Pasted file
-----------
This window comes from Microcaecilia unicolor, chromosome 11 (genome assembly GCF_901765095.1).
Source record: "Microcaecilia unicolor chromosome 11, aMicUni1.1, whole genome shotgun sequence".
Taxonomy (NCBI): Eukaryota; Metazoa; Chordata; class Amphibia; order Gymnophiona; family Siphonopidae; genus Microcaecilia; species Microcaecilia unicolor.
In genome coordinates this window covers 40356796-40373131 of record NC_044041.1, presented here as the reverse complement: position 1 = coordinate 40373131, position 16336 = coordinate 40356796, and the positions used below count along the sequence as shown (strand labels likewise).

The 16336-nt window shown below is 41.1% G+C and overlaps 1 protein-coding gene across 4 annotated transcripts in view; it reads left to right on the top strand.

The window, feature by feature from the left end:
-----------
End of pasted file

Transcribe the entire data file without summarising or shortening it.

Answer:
This window comes from Microcaecilia unicolor, chromosome 11 (genome assembly GCF_901765095.1).
Source record: "Microcaecilia unicolor chromosome 11, aMicUni1.1, whole genome shotgun sequence".
Taxonomy (NCBI): Eukaryota; Metazoa; Chordata; class Amphibia; order Gymnophiona; family Siphonopidae; genus Microcaecilia; species Microcaecilia unicolor.
In genome coordinates this window covers 40356796-40373131 of record NC_044041.1, presented here as the reverse complement: position 1 = coordinate 40373131, position 16336 = coordinate 40356796, and the positions used below count along the sequence as shown (strand labels likewise).

The 16336-nt window shown below is 41.1% G+C and overlaps 1 protein-coding gene across 4 annotated transcripts in view; it reads left to right on the top strand.

The window, feature by feature from the left end: